This webinar discusses the role of a newly discovered, brain-enriched form of non-CpG DNA methylation in neural development and disease.
Neurons in the brain must express diverse complements of genes in order to form synaptic connections and execute physiological responses to stimulation. But how is this complex neuronal transcriptome regulated? Do unique mechanisms exist in neurons to control this process?
During the webinar, Harrison Gabel of Washington University describes a study that used chromatin immunoprecipitation-sequencing, RNA-sequencing, and whole-genome bisulfite-sequencing to demonstrate that uniquely high levels of non-CpG methylation in the brain play a critical role in regulating neuron-specific transcriptional programs.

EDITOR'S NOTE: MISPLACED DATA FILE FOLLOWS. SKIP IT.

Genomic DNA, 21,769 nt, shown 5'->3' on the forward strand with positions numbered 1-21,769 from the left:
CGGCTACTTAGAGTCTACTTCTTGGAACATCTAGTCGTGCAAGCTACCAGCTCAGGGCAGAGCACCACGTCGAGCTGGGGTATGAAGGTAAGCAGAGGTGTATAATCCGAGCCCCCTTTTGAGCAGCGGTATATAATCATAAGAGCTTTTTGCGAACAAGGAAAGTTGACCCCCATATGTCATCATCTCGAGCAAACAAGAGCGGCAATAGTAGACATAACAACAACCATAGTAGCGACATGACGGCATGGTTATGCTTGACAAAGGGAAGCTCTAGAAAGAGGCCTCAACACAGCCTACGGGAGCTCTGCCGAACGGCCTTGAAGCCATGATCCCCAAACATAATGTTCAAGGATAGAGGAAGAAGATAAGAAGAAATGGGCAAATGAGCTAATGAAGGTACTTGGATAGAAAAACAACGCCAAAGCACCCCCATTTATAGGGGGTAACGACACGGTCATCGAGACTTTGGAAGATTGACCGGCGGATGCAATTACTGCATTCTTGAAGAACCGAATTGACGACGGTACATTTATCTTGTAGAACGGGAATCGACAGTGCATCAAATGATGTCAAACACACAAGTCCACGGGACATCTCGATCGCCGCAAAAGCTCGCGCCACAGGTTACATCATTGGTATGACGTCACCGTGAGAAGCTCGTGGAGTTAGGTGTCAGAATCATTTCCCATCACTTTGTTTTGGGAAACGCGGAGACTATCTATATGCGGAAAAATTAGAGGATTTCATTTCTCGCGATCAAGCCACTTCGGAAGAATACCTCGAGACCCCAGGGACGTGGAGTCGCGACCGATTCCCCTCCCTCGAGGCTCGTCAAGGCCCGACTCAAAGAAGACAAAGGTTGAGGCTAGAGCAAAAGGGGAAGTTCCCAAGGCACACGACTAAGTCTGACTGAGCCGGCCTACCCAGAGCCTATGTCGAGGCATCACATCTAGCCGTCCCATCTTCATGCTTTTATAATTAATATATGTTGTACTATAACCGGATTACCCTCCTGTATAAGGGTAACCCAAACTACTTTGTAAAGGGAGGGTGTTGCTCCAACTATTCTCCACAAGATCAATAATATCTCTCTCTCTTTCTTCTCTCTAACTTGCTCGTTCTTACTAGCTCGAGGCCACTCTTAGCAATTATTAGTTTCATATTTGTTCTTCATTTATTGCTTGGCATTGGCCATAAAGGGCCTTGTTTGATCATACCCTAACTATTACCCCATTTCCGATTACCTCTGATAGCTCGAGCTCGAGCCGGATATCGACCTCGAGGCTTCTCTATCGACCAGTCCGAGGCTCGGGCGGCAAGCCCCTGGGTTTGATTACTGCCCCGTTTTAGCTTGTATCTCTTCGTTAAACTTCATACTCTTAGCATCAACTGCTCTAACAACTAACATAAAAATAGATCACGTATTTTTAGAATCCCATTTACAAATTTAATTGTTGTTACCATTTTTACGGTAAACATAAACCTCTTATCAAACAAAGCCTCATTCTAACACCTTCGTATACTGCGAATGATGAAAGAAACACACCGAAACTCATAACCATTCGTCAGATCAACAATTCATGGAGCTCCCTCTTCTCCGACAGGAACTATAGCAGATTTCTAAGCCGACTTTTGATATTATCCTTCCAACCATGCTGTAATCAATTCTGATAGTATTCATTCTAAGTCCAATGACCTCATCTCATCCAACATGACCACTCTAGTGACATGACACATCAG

Dr. Gabel and colleagues have further uncovered evidence that this non-CpG DNA methylation is an important binding site for MeCP2, the protein disrupted in the neurological disorder Rett syndrome.
Dr. Gabel describes these and other studies that have used genomic methods to define how methylated CA (mCA) accumulates in neurons, determine the molecular mechanism of transcriptional regulation mediated by mCA and MeCP2, and understand how disruption of this gene-regulatory pathway contributes to neurodevelopmental disease.